In Book Smugglerish, a tentative 6 sparklings out of You can find also find them at Twitter. I find it fascinating that so many people take exception to this [ View all 4 comments. Jun 28, Kaora rated it it was ok. I feel like this book is named incorrectly. A Natural History of Dragons? While it is a memoir of Lady Trent dragons hardly play into it. I was thinking that this might be a book much like The Resurrectionist: The Lost Work of Spencer Black, but perhaps a bit less mad scientist and more dragon biology.
Lady Trent is a woman born in the time where women are expected to attend and host dinner events, not to read books. But after developing a passion for books and dragons at a you I feel like this book is named incorrectly.
But after developing a passion for books and dragons at a young age, she is lucky enough to find a man that allows her to accompany him on an expedition to Vystrana to study rock wyrms. While I liked that Lady Trent is a fine example of a woman that broke society's norms and dared to push the boundaries of what was acceptable, I found her immature, and while highly intelligent she lacked common sense.
I suppose she is 19 so I cut her some slack but there is only so many chances. She constantly threw herself into dangerous situations without thinking but somehow managed to emerge unscathed, although those around her were not always so lucky. The men in this book contributed nothing, and while they are also there to study dragons, do not actually produce any original idea or thought that contributes to the story. It seems that Lady Trent with all her recklessness is the only one that is able to produce any kind of hypothesis or evidence.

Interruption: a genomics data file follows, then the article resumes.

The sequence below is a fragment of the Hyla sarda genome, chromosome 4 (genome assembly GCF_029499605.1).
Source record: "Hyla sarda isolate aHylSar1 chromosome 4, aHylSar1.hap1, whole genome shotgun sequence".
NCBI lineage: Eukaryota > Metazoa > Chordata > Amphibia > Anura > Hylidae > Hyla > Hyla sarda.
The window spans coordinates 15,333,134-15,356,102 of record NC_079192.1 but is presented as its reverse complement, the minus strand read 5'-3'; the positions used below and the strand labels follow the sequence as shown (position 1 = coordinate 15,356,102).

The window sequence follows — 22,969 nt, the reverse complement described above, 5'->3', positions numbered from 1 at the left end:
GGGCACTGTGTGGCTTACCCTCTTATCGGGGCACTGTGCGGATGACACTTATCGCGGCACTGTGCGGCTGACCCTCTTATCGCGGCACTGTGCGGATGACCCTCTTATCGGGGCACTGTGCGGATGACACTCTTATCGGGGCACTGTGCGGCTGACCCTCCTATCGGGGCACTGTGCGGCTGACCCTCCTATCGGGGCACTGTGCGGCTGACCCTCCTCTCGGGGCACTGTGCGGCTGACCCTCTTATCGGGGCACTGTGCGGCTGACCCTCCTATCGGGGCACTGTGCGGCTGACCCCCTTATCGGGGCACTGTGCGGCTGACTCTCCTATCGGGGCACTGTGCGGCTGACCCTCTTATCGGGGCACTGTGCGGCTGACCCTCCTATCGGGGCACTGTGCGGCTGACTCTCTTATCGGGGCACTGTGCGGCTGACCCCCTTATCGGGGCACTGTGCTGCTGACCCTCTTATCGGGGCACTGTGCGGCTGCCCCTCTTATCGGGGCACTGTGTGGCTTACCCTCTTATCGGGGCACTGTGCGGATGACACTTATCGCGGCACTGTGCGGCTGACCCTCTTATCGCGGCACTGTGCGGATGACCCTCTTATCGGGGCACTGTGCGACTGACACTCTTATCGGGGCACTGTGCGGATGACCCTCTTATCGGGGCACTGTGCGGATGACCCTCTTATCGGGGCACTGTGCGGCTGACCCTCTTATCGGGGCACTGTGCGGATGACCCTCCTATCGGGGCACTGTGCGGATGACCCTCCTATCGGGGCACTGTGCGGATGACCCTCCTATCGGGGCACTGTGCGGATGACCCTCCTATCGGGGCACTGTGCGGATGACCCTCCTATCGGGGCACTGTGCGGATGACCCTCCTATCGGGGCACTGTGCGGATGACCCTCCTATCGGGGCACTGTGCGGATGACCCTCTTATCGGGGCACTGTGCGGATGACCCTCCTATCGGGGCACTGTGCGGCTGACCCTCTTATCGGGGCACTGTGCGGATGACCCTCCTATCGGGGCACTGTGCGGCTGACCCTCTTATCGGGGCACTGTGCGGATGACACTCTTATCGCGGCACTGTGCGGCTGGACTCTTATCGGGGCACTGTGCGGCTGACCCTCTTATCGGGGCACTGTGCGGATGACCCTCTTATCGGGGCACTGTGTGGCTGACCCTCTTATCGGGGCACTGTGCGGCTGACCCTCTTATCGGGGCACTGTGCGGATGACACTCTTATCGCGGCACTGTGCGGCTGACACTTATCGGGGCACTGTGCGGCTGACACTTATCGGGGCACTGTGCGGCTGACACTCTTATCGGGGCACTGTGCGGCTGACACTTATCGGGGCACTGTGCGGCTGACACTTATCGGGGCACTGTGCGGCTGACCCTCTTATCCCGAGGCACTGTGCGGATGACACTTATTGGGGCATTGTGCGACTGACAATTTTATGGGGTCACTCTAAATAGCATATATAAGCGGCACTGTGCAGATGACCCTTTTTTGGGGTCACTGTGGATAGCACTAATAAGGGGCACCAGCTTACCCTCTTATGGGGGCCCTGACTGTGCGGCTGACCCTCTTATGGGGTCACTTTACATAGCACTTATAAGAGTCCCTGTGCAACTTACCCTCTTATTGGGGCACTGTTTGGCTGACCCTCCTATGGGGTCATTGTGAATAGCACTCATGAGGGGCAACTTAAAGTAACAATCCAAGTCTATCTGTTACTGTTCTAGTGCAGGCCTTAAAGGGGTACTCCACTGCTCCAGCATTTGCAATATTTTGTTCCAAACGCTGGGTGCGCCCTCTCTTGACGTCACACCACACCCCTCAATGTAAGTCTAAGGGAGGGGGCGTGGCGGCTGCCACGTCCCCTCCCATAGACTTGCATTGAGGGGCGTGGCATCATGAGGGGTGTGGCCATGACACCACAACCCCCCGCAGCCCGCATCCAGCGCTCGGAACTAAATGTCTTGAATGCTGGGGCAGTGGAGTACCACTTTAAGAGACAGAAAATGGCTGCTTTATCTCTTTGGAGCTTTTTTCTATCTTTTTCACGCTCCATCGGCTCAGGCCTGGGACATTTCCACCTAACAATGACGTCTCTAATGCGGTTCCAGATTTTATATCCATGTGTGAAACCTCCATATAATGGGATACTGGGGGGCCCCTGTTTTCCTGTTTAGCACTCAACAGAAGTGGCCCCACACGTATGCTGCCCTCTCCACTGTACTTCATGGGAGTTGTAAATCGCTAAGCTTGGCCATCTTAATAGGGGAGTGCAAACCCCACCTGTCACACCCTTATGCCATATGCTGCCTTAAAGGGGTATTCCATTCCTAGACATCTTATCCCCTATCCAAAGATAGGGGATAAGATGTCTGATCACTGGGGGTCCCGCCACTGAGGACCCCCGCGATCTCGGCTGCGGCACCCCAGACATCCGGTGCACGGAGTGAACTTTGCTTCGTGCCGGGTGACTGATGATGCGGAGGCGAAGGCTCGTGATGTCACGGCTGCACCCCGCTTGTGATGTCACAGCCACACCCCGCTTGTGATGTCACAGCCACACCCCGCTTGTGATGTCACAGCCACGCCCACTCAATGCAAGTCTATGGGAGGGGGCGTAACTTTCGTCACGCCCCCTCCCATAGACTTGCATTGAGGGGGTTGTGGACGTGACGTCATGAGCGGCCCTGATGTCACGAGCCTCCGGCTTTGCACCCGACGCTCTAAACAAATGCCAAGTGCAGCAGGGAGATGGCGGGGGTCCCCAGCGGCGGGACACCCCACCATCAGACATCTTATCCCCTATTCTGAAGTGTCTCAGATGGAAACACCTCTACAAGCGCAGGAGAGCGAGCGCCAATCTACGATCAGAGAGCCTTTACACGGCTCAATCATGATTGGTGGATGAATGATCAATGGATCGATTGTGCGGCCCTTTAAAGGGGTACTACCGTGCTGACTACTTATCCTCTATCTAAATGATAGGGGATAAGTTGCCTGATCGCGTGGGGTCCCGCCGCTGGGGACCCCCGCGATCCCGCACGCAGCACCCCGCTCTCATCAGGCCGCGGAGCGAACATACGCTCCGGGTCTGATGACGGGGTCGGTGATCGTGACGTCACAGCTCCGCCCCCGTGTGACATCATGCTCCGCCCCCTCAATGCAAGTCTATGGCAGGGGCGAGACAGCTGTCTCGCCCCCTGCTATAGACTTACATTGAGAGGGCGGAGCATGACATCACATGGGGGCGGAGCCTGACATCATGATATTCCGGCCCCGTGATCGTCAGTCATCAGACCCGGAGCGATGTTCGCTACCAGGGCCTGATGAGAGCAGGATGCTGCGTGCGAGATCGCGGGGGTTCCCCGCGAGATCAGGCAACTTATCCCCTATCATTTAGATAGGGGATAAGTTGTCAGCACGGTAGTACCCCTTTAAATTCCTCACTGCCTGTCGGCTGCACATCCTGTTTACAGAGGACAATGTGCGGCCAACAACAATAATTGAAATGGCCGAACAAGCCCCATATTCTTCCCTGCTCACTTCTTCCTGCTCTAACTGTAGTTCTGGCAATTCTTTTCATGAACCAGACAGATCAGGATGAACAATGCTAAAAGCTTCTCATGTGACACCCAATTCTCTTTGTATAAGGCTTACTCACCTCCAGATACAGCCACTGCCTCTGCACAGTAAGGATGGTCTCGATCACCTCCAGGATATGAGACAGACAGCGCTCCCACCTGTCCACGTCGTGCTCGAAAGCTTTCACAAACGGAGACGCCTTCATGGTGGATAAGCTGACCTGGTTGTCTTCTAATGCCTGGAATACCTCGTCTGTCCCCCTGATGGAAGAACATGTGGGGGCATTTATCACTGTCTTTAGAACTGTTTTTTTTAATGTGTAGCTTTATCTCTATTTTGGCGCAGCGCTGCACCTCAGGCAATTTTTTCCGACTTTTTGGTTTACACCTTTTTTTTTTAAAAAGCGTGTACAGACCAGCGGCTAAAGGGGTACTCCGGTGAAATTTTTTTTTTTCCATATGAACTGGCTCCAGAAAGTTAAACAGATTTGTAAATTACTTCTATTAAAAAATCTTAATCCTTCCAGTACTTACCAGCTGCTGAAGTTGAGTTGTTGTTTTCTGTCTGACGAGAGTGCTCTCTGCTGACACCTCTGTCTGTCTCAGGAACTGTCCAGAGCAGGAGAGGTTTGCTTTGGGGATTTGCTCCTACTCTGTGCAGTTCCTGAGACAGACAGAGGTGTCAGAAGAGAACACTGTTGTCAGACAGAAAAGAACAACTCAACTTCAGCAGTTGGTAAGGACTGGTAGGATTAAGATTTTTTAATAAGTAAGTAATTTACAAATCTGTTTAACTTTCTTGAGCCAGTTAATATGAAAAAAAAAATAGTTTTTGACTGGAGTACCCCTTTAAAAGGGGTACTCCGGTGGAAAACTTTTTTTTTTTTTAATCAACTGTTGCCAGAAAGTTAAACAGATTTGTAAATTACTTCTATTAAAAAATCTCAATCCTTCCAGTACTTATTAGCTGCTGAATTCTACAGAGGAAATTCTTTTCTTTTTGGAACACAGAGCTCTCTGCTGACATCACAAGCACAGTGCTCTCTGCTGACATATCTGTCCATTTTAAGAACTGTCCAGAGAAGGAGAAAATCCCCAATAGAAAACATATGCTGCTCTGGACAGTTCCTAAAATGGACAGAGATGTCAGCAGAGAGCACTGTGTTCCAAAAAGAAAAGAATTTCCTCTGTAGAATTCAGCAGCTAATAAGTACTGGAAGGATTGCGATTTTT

I guess this is a refreshing change, it would have been more believable to have men that actually looked at the evidence they collected. Another issue I had with this book is that there was no actual science! In lands where wolf-drakes are still numerous, it is common knowledge that they prefer female prey. While I know I am arguing the biology of a fictional creature, I would like to know what evolutionary advantage there is to eating female prey? Are they softer and more tasty?
Easier to catch as babies slow them down? Does the hip width promote easier snacking? To someone who finds Biology fascinating, I was extremely disappointed that I didn't really actually learn anything useful or interesting about "dragons". But on the plus side the drawings were great so I'll give it an extra half star. Robin Hobb fans, Jane Austen fans.
I'll preface this review with something that I feel it's important to know. This book is not for everyone. If you read Fantasy for lots of action, wish fulfillment, badass overpowered characters, action scenes, battles, intricate plot and heavy world building, run. Run far, run fast, and don't look back. It's not for you, Jen. If you enjoy a good character piece, if you have an interest in science and natural history, if you enjoy classical literature in the I'll preface this review with something that I feel it's important to know.
In A Natural History of Dragons, a Victorian lady defies the rules of society and heads off into the wilds on an expedition to study dragons. It's written like an old timey adventure, something you might expect from the likes of Sir Arthur Conan Doyle or Rudyard Kipling. I have knocked off one star because it did get a little bit dry in places and the plot meandered just a touch too often, but there's a great deal to enjoy here and honestly, well done for doing something different.
Strong, mostly dignified, and very much her own person. View all 12 comments. The preface drew me in with its strong voice and promise to relate the adventure-filled career of a lady naturalist in an alternate Victorian age, studying dragons. The book itself is entertaining, but doesn't quite live up to that promise. A Natural History of Dragons is the first in what looks to be a long series of fictionalized memoirs of Isabella, Lady Trent, a dragon naturalist. In this book, Isabella briefly takes readers through her childhood, courtship and marriage, then moves on to spen The preface drew me in with its strong voice and promise to relate the adventure-filled career of a lady naturalist in an alternate Victorian age, studying dragons.